Compose your email so that your recipients don’t have to send several emails back and forth to determine what you want. Get to the point - clearly state the objective of the email and what you expect from the recipients. If you are soliciting their input, define the specifics of the information you are seeking and the deadline by which you must receive it.
If you are answering someone’s questions, respond to all of the questions quickly and thoroughly, or explain why you don’t have the answers.
Remember that someone else may read your email – so do not discuss confidential information, and ensure that what you have written will not offend someone else if they receive a copy of your correspondence.
When responding to someone’s email, include enough of their message so they know what you are referencing. Maintain their communication verbatim if you think that the information will be needed for future reference, i.e. deadlines, appointments, specifications for an advertisement, etc.
If you have several points to make, use bullets, numbers, or letters to separate them. This makes each item easy to identify.
Remember that many recipients have email programs that wrap text, so keep sentences and paragraphs short.
Not everyone has a high-speed Internet connection, so refrain from sending large attachments, such as Adobe PDF’s, graphics that aren’t zipped, or video clips that take a long time to load.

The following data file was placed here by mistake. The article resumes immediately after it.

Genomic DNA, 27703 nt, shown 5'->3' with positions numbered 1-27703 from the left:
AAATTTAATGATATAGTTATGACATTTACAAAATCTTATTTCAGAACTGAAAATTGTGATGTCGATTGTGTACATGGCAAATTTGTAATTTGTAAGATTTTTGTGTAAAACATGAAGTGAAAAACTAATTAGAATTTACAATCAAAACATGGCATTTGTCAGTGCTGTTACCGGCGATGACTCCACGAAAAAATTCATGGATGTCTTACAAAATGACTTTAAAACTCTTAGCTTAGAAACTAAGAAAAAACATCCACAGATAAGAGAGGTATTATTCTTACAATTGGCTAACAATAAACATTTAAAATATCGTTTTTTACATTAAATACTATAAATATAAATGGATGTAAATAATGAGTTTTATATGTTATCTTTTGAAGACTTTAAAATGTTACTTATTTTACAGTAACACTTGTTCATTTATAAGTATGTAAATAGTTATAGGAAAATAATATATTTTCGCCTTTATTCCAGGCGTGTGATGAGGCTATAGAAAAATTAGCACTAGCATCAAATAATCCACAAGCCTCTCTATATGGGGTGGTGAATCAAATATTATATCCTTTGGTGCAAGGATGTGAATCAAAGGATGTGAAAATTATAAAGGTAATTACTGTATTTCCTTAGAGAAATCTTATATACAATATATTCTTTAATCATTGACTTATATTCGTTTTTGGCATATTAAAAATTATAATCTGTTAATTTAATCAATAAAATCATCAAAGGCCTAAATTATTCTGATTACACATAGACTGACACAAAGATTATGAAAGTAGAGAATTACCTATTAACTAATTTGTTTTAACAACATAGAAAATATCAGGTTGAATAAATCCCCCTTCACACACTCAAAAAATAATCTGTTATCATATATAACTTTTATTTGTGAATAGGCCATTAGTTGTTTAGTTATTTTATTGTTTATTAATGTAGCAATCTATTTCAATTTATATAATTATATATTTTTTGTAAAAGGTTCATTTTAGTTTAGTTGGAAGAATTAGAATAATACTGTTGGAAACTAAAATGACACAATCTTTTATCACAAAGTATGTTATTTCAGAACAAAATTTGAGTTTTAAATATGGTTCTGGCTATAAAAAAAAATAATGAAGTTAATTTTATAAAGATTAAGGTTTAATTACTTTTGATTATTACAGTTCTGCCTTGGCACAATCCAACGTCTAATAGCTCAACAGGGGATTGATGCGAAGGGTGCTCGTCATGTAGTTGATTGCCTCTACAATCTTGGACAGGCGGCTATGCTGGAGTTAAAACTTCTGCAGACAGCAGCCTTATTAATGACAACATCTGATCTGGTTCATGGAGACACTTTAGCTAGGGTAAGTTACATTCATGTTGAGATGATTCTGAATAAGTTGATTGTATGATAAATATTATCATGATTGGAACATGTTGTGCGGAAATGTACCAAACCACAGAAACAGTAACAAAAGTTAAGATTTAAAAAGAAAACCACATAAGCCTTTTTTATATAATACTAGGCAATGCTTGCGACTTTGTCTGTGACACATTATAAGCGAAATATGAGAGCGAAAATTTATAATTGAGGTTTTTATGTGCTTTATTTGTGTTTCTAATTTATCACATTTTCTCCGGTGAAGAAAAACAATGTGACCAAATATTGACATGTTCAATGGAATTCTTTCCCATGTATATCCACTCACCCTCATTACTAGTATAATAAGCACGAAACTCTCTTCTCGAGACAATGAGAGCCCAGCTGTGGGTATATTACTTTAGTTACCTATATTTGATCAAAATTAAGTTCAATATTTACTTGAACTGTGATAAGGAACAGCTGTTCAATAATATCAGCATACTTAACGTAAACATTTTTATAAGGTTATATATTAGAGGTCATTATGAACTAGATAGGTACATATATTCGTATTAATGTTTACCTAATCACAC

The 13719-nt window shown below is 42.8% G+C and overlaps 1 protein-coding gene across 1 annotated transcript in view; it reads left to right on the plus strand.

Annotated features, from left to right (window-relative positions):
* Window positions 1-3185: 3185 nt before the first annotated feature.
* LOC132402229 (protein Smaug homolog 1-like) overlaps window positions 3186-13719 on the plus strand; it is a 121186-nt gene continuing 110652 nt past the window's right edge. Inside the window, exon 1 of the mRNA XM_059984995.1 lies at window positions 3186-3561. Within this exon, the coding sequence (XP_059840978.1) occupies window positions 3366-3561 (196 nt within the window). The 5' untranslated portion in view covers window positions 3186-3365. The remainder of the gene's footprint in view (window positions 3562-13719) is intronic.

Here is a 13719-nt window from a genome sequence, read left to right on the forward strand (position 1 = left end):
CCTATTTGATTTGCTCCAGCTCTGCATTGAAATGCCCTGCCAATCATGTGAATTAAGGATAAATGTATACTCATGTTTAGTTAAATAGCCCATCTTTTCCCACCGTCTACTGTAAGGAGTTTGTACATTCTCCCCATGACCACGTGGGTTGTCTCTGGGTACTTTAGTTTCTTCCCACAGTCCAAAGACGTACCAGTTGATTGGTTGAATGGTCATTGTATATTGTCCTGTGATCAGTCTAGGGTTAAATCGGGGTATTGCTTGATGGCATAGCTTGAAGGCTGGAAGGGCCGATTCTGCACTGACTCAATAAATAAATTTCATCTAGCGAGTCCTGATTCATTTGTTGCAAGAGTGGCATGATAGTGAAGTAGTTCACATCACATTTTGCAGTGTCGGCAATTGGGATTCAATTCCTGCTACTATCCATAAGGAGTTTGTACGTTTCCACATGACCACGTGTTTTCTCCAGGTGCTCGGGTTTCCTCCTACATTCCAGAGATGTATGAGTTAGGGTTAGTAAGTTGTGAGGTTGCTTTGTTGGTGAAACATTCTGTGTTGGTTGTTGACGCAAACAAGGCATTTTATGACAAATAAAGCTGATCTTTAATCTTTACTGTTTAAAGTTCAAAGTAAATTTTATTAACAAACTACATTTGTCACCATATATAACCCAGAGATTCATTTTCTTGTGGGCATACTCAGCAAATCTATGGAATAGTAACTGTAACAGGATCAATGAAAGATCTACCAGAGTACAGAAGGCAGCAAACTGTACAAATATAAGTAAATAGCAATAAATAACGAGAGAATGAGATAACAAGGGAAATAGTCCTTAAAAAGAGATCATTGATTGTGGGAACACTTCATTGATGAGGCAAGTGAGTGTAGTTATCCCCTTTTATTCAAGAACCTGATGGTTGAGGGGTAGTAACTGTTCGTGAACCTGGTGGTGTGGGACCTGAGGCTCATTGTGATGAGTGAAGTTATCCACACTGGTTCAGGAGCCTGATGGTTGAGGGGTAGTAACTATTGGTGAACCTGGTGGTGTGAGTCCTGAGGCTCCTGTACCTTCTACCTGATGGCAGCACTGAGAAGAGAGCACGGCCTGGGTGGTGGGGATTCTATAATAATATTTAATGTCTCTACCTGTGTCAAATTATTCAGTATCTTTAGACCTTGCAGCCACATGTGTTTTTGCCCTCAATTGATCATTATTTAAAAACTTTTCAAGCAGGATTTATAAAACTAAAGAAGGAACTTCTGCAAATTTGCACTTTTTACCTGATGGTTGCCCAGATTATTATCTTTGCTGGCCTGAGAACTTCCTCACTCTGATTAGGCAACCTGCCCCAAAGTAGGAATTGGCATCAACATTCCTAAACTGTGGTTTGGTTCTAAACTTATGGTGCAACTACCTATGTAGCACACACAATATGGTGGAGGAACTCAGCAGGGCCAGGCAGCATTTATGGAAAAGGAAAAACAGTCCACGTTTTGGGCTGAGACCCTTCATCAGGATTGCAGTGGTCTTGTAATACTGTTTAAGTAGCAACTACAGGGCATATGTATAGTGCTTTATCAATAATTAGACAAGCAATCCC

Email individuals appropriately. Don’t use company time to write personal emails, send jokes, or forward chain letters.
Don’t use your business email address for personal correspondence such as shopping orders, vacation resort information, religious messages, etc.
Have a good virus scanner and ensure that it is updated so as to prevent opening or sending viruses. Determine if the company has an email policy that requires employees to add a disclaimer at the bottom of every external mail, saying that the recipient must check each email for viruses and that your company cannot be held liable for any transmitted viruses.
Only use the “high priority” flag when it is an absolute priority and do not overuse the “Reply to All” button.
Be aware that when you send an email in rich text or HTML format, the reader might only be able to receive plain text emails. If this is the case, your message may not be legible to the recipient.
Do not copy a message or attachment belonging to another user without permission of the originator. If you do not ask permission first, you might be infringing on copyright laws.
Use the email signature tool that automatically provides your full name, title, company name, phone number, fax, and email address at the bottom of your correspondence.
Use the “shift/delete button” to eliminate spam, or use email software to automatically move spam to a designated folder. You can always review it quickly before deleting its contents, to ensure that wanted messages didn’t get routed there by mistake.
If you are a manager or above, check with the Legal Department to determine if the company has an email policy that includes the do's and don'ts concerning the use of the company's email system. If so, distribute it to all of your employees. Ensure that they are trained and understand the importance of email etiquette and monitor that the company policy is being followed.